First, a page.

Advent of Code 2020: Day 13

, 9 min read
advent of code 2020

Part 1

Your ferry can make it safely to a nearby port, but it won’t get much further. When you call to book another ship, you discover that no ships embark from that port to your vacation island. You’ll need to get from the port to the nearest airport.

Fortunately, a shuttle bus service is available to bring you from the sea port to the airport! Each bus has an ID number that also indicates how often the bus leaves for the airport.

The time this loop takes a particular bus is also its ID number: the bus with ID 5 departs from the sea port at timestamps 0, 5, 10, 15, and so on. The bus with ID 11 departs at 0, 11, 22, 33, and so on. If you are there when the bus departs, you can ride that bus to the airport!

Your notes (your puzzle input) consist of two lines. The first line is your estimate of the earliest timestamp you could depart on a bus. The second line lists the bus IDs that are in service according to the shuttle company; entries that show x must be out of service, so you decide to ignore them.

To save time once you arrive, your goal is to figure out the earliest bus you can take to the airport. (There will be exactly one such bus.)

For example, suppose you have the following notes:

1
2
    939
    7,13,x,x,59,x,31,19

What is the ID of the earliest bus you can take to the airport multiplied by the number of minutes you’ll need to wait for that bus?

You can read the full text here. The first part of today’s puzzle is fairly straightforward.

Our first step is to read in both lines of the input. The first line contains the earliest time we can leave the port. The second line includes a series of numbers which are the IDs of each bus. The ID tells us how often that bus runs, starting at 0. E.g. bus 7 runs at 0, 7, 14, 21, … past an initial time of 0. The x’s tell us that a bus is out of service and we should ignore it.

We start using the usual,

1
2
3
4
5
std::fstream myfile("input", std::ios_base::in);
std::string line1, line2;
std::getline(myfile, line1);
std::getline(myfile, line2);
myfile.close();

Now we have the input in our program in string representation. Line 1 is easy, we just turn it into an integer. Line 2 requires us to loop through looking for numbers and “x"s. For this we can use a regex pattern,

1
2
3
4
5
const std::regex reg("([0-9x]+)+");
std::sregex_token_iterator it = {line2.begin(), line2.end(), reg, 1};
while (it != std::sregex_token_iterator()) {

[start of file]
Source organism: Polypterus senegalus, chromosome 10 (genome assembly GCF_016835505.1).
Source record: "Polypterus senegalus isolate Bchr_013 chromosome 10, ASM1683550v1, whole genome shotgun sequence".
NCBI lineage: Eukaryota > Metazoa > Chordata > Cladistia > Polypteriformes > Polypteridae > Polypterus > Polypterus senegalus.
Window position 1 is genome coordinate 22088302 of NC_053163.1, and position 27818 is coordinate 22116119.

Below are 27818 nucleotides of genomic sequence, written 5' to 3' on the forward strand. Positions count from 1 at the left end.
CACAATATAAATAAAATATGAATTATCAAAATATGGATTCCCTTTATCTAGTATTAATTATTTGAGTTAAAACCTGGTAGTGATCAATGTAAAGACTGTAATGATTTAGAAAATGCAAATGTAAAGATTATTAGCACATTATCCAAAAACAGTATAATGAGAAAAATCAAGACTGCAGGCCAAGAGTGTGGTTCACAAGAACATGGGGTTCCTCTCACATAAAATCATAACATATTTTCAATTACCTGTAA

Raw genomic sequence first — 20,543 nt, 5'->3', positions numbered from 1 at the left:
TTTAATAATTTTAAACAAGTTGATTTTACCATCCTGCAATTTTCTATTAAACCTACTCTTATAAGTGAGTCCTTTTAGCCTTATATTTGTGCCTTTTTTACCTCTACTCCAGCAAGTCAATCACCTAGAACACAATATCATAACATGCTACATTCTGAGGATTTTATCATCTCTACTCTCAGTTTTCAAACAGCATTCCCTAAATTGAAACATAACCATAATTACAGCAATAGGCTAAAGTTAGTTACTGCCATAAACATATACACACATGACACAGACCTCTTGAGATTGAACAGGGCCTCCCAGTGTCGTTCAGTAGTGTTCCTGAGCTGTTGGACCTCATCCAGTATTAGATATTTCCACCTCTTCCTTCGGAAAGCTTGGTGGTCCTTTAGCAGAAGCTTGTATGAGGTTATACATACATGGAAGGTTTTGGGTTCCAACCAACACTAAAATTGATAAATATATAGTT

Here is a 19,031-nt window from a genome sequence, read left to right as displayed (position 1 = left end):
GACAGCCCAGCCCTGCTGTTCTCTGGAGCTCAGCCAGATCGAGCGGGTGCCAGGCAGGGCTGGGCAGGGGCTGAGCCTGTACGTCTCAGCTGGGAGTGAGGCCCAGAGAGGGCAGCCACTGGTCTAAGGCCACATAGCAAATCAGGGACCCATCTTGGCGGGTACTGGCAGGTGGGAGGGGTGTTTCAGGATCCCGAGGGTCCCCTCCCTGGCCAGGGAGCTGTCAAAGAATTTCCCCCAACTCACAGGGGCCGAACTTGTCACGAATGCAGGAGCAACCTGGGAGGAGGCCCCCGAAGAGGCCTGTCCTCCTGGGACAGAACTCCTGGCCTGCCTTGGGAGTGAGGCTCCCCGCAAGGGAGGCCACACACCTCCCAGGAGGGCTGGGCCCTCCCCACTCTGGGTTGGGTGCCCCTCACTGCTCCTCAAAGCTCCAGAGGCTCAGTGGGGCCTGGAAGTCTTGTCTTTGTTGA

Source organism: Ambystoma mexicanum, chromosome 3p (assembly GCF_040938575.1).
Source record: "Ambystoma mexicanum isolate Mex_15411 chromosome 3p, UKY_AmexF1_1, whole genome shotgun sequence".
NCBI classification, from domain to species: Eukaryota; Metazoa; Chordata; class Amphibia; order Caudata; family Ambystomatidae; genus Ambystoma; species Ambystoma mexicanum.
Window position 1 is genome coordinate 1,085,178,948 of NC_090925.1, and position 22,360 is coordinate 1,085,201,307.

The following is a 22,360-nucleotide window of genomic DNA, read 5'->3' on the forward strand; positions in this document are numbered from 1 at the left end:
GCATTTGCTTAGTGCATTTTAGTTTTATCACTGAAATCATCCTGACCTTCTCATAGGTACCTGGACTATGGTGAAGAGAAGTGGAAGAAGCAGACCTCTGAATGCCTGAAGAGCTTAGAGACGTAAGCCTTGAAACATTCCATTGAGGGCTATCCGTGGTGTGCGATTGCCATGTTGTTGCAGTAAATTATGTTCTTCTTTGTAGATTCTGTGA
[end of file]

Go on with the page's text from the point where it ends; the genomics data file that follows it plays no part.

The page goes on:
std::cout << *it << std::endl;
}

This code would output 7, 13, x etc., for the example input. Great! But how do we solve part 1?

Well for part 1 we must find the bus which leaves the soonest after our input time, t0. For this, we will use remainders. For example, if our time was 17 and we considered the bus with ID = 19, then 17%19=2, so we would have to wait 2 minutes for this bus.

What about the bus with an ID=8, well 17%8=1, but (17/8) * 2 = 2 * 8 = 16. The remainder is 1 minute, but this bus leaves 1 minute too early. Thus, if the bus leaves too early the wait time is the remainder subtracted from the bus ID, which in this case is 7 minutes. We can apply this process to all of our bus IDs,

 1
 2
 3
 4
 5
 6
 7
 8
 9
10
11
int n = mytime / val;
int rem = mytime % val;
// If the value is less than the time, then we must do val-rem
// to find out how long after the bus leaves
if (n*val < mytime)
    rem = val - rem;
// Is this the bus with the shortest wait?
if (rem < best_bus.second){
    best_bus.first = val;
    best_bus.second = rem;
}

Great, that is all we needed to do to earn our first star, ⭐.

The full code can be found on github

Part 2

The shuttle company is running a contest: one gold coin for anyone that can find the earliest timestamp such that the first bus ID departs at that time and each subsequent listed bus ID departs at that subsequent minute. (The first line in your input is no longer relevant.)

For example, suppose you have the same list of bus IDs as above:

1
2
    939
    7,13,x,x,59,x,31,19

An x in the schedule means there are no constraints on what bus IDs must depart at that time.

This means you are looking for the earliest timestamp (called t) such that:

1
2
3
4
5
6
7
8
9
    Bus ID 7 departs at timestamp t.
    Bus ID 13 departs one minute after timestamp t.
    There are no requirements or restrictions on